Should I confront my friend about his language?


There's a friend I have who was recently baptized. He was taught about baptism, and we left him alone, and he eventually made the choice without any pushing of any sort.

He knows cursing is wrong, and he doesn't curse around me. Well, he does euphemistically.  But that's a huge improvement from what he used to be like. Anyway, he continues to curse on his Facebook and he continues to like pages that are about marijuana use.

I know as a new convert it took me a while for a lot of things to sink in and truly understand how I should be acting like a child of God.  So I guess my question is, would it be better to wait and see if he makes the changes on his own, or should I bring this to his attention now?  What do you think?


Leaving problems alone doesn't get them fixed. But I would like to suggest that you look at this particular problem in a different way. His use of profanity and possible use of marijuana indicates that he is missing some foundational ideas and those gaps need to be filled in. Once there, the symptoms you are seeing will disappear.

Therefore, instead of approaching him with "cursing is bad," study with him about why some words are good and others are bad. See Careful What You Say as a possible approach. Or move back even further and study with him about why God said not to take His name in vain or how we honor God. See You Shall Not Take the Name of God in Vain as an example. This isn't all you talk with him about, but rather one of the topics you cover.

The same goes for marijuana. Study with him about the need for Christians to be sober because of our battle against Satan. Mention how alcohol, drugs, and even marijuana, impair a person's ability to make good judgments.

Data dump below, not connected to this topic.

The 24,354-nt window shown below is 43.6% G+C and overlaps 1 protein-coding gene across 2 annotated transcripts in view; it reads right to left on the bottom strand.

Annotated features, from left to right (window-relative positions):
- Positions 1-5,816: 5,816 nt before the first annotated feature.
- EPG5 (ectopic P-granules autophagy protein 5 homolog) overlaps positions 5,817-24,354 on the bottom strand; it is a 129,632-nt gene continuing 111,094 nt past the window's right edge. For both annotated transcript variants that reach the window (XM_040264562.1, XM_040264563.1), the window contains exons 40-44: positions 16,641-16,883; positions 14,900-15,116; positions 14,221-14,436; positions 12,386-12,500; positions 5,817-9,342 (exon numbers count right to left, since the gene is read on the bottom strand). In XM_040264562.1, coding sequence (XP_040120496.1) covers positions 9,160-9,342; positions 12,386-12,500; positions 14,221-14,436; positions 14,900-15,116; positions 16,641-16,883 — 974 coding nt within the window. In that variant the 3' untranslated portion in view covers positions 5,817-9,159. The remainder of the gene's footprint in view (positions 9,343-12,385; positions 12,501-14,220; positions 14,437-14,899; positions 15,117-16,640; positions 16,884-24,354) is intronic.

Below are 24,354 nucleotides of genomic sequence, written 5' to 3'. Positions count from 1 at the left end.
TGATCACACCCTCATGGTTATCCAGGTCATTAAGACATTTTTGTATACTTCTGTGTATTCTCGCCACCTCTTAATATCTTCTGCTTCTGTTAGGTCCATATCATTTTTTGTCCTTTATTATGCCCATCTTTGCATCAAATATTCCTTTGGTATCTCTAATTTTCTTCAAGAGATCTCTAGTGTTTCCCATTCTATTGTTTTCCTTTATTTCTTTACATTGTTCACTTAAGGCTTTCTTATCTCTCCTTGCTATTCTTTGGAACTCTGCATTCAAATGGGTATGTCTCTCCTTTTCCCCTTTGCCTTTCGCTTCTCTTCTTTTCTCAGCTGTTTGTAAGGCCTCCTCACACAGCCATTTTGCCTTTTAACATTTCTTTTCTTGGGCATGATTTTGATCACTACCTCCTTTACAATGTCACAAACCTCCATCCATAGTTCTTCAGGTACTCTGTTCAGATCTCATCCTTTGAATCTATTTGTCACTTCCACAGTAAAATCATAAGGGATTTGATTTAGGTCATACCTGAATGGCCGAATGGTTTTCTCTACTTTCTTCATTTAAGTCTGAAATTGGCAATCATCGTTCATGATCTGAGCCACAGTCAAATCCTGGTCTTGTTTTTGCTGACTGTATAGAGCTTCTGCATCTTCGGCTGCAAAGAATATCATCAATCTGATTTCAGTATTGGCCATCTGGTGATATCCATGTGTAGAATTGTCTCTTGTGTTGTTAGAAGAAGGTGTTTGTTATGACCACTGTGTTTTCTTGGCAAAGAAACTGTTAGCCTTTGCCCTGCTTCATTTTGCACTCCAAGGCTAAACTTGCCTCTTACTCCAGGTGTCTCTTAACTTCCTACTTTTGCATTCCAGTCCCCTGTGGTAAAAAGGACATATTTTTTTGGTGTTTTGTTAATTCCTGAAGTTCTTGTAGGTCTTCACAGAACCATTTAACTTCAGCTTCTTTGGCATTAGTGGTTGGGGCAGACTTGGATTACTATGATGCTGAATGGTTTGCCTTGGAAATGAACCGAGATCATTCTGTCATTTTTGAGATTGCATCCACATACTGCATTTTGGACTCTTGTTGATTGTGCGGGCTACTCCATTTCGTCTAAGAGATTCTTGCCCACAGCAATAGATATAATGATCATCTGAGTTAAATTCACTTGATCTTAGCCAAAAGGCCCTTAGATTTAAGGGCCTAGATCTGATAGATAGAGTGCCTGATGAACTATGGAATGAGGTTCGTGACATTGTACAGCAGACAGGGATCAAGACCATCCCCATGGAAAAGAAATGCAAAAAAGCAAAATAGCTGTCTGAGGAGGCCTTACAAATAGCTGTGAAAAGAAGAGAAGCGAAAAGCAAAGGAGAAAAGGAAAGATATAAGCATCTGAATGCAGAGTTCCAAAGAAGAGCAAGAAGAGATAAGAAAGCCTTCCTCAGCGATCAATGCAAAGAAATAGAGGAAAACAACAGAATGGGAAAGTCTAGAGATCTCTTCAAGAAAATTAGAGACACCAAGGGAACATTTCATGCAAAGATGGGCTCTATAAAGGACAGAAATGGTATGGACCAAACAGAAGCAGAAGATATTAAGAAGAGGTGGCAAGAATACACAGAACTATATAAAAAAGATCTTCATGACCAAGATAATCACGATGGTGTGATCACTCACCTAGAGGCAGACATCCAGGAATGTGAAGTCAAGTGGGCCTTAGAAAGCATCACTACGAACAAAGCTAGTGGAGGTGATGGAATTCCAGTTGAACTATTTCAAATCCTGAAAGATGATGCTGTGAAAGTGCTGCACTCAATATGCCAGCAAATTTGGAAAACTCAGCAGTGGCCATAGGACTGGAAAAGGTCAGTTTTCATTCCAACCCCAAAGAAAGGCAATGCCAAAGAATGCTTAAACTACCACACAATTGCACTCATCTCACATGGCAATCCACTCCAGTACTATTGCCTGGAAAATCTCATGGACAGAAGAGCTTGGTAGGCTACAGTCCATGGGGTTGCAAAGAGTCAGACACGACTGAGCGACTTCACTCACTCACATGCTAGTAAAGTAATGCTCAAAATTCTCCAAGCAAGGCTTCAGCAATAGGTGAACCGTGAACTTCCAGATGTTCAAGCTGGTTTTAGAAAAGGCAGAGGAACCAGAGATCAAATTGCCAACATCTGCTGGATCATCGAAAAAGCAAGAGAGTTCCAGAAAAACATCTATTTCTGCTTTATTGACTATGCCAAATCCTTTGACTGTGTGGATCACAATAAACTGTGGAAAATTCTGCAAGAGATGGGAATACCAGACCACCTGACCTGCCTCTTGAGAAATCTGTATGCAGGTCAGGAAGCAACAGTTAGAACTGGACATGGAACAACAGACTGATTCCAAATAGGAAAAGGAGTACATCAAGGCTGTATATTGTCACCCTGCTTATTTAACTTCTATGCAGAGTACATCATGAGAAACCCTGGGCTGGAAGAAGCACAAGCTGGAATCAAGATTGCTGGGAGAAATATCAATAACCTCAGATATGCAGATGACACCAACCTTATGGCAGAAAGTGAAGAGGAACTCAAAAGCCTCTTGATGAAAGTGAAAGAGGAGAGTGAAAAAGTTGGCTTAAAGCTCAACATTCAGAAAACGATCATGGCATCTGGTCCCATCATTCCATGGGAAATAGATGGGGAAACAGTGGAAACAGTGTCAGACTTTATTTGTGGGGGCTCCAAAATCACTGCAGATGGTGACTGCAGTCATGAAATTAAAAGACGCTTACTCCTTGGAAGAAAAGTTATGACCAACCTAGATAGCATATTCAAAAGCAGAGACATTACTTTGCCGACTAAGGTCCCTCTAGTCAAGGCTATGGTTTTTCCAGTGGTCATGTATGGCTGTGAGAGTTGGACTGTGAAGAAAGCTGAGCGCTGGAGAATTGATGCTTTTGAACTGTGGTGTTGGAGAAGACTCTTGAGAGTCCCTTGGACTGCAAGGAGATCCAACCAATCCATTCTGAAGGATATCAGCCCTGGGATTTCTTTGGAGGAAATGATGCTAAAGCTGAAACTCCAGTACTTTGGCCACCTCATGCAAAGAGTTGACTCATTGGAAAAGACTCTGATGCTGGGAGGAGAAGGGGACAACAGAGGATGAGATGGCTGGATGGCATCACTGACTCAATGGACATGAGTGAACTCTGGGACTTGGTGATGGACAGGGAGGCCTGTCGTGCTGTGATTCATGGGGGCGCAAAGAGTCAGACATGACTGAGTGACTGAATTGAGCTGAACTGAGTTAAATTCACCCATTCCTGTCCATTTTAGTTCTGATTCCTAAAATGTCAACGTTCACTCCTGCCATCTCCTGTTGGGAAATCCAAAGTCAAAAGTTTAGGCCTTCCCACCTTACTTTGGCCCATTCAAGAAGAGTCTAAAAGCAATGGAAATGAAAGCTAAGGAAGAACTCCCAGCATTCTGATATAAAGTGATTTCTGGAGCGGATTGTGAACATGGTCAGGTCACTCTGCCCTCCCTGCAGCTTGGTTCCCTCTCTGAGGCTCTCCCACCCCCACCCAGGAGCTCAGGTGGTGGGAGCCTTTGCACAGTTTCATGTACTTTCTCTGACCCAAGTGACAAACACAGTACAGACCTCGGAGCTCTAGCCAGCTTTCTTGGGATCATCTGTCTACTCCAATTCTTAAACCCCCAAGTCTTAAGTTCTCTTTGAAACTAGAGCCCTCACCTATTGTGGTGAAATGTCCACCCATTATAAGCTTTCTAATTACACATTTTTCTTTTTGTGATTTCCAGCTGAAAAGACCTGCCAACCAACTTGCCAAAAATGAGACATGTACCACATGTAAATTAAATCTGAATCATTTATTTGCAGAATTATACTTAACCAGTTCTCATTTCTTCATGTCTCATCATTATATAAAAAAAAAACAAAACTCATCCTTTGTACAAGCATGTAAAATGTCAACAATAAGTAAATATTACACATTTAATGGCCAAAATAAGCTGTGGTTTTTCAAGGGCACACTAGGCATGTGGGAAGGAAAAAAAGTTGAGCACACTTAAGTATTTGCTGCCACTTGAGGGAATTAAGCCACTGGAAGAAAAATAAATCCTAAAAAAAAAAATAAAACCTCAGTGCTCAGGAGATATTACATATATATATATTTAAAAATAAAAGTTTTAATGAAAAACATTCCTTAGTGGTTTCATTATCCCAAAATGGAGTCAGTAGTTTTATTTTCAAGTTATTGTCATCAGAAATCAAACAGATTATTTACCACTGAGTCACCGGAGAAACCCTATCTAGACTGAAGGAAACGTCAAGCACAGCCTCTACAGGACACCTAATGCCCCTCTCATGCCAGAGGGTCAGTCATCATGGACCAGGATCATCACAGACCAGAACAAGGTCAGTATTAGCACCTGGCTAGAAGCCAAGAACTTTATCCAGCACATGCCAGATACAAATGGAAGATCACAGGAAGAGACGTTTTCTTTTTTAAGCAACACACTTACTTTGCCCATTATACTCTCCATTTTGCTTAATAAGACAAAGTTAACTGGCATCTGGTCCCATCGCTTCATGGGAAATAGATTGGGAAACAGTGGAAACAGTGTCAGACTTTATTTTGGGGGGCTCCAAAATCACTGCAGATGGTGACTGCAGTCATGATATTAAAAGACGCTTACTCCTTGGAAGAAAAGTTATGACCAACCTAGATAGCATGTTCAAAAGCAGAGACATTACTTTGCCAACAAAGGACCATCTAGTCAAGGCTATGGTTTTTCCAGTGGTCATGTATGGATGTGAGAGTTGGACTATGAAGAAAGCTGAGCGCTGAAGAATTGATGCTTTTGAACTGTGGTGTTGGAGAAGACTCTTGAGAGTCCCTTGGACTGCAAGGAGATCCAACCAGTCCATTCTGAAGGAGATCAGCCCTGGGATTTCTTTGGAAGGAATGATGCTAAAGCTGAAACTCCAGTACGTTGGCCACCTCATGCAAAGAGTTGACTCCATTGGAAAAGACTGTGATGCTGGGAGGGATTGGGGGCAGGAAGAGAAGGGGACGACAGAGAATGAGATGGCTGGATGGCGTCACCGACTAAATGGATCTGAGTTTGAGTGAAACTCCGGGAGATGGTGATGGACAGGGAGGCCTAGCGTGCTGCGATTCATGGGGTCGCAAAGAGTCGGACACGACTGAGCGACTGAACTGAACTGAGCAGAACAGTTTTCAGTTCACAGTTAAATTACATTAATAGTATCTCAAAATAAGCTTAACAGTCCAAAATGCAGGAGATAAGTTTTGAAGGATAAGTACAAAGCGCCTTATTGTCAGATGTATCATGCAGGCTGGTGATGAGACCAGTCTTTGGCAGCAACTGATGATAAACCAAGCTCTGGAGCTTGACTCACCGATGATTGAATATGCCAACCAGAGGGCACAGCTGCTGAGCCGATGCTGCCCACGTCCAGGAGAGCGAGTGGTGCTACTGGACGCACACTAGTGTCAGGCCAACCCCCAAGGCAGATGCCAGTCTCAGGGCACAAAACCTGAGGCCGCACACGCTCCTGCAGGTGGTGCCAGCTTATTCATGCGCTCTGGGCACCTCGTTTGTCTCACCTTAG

When you see a gap in someone's wall of protection, look first to see what is missing in the foundations and then build them up from there. Usually, they'll fix the more noticeable problems on their own once the foundations are properly in place.

Sometimes the foundations are there, but a person hasn't made the connection yet. A gentle question of "Why are these words acceptable on Facebook but not in church?" may get a person thinking in the right direction. And if not, you may be surprised at how the person is able to justify to himself different behaviors in church and in the world, which then will lead to study about this unusual style of reasoning.

"But avoid foolish and ignorant disputes, knowing that they generate strife. And a servant of the Lord must not quarrel but be gentle to all, able to teach, patient, in humility correcting those who are in opposition, if God perhaps will grant them repentance, so that they may know the truth, and that they may come to their senses and escape the snare of the devil, having been taken captive by him to do his will" (II Timothy 2:23-26).

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